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It’s past the time to disagree and commit: Amazon CEO tells remote employees

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It’s past the time to disagree and commit: Amazon CEO tells remote employees

Amazon CEO Andy Jassy
Amazon CEO Andy Jassy

San Francisco, Aug 29 (IANS) As several Amazon workers have reportedly chosen to quit rather than relocate to various main work hubs, the company’s CEO Andy Jassy has a stern message for those who don’t want to return to work.

According to a report from Insider, Jassy told employees who don’t want to return to the office that “it’s not going to work out for you”.

“It’s past the time to disagree and commit. If you can’t disagree and commit, it’s probably not going to work out for you at Amazon because we are going back to the office at least three days a week,” he was quoted as saying.

Jassy said his decision to have employees return to the office was a “judgment call” and that employees can leave if they don’t want to comply.

“It’s not right for all of our teammates to be in (the office) three days a week and for people to refuse to do so,” the Amazon CEO added.

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Amazon is reportedly cracking down on employees who refuse to return to the office.

In July, leaked messages seen by Insider suggested that Amazon would force a “voluntary resignation” on employees who don’t relocate to the in-person hubs.

As per the e-commerce giant’s guidelines, remote workers are expected to join a main Amazon hub by the first half of 2024.

“Those who are unwilling or unable to comply are being forced to find work elsewhere, and some are choosing to quit,” earlier reports mentioned.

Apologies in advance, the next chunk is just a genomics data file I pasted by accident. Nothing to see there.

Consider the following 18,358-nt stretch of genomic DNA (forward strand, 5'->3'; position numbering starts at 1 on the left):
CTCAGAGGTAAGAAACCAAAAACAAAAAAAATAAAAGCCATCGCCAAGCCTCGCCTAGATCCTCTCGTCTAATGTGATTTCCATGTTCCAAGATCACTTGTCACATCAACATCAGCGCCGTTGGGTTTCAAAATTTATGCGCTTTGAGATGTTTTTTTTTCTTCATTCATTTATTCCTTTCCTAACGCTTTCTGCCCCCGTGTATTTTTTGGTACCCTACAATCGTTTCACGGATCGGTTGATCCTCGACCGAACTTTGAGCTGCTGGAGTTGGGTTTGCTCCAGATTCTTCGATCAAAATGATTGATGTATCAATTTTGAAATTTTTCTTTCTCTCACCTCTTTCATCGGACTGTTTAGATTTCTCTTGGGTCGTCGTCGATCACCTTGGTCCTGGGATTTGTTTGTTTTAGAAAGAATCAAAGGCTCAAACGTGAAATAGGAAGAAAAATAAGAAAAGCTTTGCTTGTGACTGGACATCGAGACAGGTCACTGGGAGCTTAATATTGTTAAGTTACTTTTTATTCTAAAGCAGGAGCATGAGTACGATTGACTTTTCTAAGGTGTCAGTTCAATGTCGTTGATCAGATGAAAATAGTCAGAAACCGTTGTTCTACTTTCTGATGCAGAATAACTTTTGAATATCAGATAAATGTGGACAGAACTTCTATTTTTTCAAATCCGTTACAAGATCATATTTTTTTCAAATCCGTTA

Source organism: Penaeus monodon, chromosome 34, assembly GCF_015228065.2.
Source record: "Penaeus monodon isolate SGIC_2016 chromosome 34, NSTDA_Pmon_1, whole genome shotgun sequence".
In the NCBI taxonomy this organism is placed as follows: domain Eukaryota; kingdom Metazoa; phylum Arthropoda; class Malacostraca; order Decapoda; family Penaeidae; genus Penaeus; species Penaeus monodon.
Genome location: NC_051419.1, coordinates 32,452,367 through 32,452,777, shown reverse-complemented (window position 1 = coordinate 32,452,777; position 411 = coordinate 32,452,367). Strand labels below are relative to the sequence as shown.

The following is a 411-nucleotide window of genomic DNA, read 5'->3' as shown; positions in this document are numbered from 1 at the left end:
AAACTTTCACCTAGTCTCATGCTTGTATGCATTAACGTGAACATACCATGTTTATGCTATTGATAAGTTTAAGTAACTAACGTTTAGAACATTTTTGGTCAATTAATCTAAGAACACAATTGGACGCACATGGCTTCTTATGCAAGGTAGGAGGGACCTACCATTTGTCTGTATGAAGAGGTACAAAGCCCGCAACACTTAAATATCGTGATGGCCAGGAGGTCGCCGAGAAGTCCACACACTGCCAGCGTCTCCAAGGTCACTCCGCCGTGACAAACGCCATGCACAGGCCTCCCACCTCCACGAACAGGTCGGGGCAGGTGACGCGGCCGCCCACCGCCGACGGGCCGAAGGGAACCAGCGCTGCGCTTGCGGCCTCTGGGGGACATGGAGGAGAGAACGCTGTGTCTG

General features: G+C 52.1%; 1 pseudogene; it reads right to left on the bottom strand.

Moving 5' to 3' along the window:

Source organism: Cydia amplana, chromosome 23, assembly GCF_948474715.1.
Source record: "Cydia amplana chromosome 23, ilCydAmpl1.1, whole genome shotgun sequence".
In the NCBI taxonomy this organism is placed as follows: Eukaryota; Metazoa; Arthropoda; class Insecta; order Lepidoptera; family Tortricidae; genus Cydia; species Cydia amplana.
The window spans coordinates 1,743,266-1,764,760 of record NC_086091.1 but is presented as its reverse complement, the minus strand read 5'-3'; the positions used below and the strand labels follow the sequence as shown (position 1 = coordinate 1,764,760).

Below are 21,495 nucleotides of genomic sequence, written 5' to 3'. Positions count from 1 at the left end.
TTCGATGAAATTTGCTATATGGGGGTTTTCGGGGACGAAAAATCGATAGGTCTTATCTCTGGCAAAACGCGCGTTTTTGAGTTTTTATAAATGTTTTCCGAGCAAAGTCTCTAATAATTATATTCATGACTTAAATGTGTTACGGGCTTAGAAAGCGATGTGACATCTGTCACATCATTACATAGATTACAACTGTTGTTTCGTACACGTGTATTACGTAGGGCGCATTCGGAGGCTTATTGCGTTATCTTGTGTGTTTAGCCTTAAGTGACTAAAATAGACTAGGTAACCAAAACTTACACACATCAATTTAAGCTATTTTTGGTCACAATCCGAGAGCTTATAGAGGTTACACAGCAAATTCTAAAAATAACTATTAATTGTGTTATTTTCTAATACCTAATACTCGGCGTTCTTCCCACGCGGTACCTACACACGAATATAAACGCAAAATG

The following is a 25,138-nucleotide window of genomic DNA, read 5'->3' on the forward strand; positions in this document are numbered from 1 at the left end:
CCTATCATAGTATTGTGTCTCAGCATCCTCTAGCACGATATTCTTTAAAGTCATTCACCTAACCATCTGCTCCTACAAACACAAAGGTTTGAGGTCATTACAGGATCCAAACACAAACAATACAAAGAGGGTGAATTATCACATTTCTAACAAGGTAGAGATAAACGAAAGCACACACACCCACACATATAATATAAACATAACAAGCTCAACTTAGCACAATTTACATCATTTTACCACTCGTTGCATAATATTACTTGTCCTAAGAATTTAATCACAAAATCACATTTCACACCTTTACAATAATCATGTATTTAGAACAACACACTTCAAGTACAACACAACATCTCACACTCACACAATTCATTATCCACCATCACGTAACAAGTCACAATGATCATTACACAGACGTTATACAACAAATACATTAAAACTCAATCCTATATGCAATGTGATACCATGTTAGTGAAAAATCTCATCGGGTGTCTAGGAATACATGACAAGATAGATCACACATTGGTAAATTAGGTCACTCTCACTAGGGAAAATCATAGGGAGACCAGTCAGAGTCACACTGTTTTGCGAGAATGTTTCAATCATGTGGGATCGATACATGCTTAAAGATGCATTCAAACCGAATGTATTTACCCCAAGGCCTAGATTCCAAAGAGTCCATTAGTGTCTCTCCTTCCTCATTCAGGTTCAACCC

A company spokesperson had confirmed the relocation policy, saying it affects a small percentage of the company’s workforce.

“It’s not a one-size-fits-all approach, so we decided that the best thing to do was to communicate directly with teams and individuals who are affected to ensure they’re getting accurate information that’s relevant to them,” the spokesperson had said in a statement.

For employees affected by the relocation policy, Amazon is asking that they move to a designated hub, which could be Seattle, Arlington, New York, Chicago, San Francisco or another main office.

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“Some employees see it as a stark reversal from the company’s approach during the pandemic,” according to reports.

On May 31, hundreds of Amazon employees staged a walkout at the company’s headquarters in Seattle over the company’s return-to-work policy and its lack of progress on climate change initiatives.

Amazon mandated its return-to-office policy from May 1, with employees required to be back in offices at least three days per week.

The e-commerce giant has also laid off 27,000 employees in two job cut announcements.

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